The leader, Julia Gillard, and Treasury spokesman, Wayne Swann, of Australia's Labor party promised not to introduce a carbon tax. They even called the idea a "hysterical allegation":
And then, once re-elected with a hodge-podge coalition of greens and independents, announced that they would introduce a carbon tax.
The result has been a big fall in Labor's popularity, down to 30%.
Dennis Shanahan, Political Editor of The Australian, writes:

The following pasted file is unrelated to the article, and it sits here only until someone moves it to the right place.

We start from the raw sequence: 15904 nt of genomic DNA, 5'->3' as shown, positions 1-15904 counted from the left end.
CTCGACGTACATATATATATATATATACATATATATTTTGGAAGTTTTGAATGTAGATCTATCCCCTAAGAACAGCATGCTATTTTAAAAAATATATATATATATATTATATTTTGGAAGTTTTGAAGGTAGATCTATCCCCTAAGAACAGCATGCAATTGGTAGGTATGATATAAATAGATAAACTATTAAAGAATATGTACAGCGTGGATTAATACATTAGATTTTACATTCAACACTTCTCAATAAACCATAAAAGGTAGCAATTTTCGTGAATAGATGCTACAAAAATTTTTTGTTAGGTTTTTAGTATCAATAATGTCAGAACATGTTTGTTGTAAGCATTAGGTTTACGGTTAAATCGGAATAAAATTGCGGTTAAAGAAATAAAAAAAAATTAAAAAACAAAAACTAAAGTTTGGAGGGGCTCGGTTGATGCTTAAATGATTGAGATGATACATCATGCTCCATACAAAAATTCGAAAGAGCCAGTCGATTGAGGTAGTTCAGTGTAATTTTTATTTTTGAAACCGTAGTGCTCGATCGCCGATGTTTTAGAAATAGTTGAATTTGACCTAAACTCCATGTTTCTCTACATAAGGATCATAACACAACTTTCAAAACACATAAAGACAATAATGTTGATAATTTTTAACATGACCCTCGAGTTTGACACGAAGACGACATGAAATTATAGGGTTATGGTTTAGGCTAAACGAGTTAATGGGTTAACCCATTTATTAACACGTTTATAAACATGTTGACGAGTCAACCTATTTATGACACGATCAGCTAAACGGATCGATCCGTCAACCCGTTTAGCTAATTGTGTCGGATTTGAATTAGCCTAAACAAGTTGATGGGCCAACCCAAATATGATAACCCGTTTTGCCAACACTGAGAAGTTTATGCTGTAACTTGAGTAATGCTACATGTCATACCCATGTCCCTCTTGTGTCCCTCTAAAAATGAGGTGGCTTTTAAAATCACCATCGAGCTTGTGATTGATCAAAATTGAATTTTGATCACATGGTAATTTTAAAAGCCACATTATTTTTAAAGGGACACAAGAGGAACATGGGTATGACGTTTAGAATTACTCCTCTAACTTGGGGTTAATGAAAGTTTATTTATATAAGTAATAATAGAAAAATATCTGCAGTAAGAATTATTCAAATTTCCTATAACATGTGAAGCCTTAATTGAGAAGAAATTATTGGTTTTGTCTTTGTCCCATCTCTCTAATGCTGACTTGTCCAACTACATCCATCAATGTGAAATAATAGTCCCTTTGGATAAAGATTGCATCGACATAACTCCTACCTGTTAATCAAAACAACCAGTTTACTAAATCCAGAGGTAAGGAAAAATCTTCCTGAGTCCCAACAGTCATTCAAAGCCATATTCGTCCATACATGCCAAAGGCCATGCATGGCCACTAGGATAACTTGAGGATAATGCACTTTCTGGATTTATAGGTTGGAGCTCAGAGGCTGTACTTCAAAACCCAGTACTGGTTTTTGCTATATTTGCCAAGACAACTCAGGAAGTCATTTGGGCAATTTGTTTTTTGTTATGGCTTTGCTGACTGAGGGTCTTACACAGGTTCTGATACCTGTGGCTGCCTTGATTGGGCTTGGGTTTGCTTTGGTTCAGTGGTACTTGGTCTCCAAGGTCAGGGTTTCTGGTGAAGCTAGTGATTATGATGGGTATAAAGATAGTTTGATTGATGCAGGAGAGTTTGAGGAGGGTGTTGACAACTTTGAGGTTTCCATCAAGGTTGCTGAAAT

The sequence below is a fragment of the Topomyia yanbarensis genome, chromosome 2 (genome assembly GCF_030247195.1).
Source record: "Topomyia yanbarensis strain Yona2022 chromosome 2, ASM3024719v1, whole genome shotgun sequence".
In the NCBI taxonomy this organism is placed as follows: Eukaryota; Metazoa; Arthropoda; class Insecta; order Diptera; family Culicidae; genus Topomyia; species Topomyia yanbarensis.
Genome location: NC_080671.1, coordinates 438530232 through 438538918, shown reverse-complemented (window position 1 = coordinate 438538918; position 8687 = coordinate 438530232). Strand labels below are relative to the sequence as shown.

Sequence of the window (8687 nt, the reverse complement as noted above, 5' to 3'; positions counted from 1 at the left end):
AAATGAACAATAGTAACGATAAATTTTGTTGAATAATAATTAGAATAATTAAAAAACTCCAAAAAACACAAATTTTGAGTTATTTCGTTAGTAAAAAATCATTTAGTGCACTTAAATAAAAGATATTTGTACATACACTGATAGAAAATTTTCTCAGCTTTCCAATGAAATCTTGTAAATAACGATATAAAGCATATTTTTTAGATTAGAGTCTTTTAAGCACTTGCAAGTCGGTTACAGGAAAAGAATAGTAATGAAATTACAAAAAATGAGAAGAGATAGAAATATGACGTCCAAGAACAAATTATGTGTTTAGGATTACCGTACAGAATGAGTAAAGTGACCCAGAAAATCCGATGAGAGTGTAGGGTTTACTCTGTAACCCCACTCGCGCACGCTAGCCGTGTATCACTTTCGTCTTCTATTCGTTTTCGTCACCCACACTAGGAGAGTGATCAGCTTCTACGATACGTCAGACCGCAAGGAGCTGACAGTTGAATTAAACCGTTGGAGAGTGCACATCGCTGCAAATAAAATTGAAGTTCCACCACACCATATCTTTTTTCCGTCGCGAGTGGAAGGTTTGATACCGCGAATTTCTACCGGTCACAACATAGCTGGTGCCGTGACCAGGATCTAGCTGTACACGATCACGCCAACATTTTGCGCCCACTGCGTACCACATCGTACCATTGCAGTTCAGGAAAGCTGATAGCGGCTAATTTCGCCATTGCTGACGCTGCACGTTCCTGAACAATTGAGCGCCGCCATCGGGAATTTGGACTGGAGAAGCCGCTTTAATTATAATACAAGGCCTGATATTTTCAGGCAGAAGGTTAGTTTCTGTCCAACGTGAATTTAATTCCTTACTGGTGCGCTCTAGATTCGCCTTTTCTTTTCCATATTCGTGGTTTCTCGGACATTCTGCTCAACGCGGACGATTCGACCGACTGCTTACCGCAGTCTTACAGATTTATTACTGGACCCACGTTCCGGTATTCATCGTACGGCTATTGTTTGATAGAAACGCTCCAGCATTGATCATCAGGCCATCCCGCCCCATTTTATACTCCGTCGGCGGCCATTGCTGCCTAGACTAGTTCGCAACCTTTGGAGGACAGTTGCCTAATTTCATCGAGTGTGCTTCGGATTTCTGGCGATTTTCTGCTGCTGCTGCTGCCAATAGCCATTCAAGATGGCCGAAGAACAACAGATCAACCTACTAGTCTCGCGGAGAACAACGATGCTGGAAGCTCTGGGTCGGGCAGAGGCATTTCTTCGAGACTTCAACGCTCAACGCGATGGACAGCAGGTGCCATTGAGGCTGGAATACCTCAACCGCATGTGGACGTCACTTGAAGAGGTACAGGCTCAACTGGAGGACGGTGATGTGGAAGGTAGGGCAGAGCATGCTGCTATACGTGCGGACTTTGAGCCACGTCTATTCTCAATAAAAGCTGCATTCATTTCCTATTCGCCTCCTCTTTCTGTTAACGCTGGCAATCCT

"The Prime Minister has staked her leadership on her bold declaration to be decisive on climate change and act where her predecessor, Kevin Rudd, had retreated. She's decided that with an election scheduled in 2013, she must act now with her Greens partners, bed down a carbon tax next year and recover her political standing in time to win government in her own right… [in the meantime] Gillard has suffered a pizzling from the electorate over her broken vow and will find it almost impossible to reassure people that the guarantees she gives about cost rises and compensation will be delivered. But the greatest loss for Labor is the majority of Australians, including a sudden swath of younger voters to have switched sides, who now oppose a carbon plan with cost rises."